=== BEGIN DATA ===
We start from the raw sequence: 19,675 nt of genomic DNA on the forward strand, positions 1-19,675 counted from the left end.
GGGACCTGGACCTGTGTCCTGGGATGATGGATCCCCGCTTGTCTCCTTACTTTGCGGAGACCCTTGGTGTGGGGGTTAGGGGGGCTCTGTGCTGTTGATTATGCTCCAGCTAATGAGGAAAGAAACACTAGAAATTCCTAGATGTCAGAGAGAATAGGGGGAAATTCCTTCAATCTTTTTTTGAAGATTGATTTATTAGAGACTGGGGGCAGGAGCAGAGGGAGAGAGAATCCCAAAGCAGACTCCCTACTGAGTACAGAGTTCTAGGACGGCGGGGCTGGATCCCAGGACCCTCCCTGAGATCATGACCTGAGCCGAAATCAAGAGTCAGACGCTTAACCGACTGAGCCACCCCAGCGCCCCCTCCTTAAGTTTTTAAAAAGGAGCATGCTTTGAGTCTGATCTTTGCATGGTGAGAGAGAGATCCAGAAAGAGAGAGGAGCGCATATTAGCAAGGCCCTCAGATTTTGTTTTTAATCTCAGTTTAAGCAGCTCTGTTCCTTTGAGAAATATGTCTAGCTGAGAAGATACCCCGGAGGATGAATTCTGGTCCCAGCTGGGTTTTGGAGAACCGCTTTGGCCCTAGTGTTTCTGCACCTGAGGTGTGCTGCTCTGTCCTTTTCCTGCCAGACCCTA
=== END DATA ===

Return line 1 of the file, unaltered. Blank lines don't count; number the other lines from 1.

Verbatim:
We start from the raw sequence: 19,675 nt of genomic DNA on the forward strand, positions 1-19,675 counted from the left end.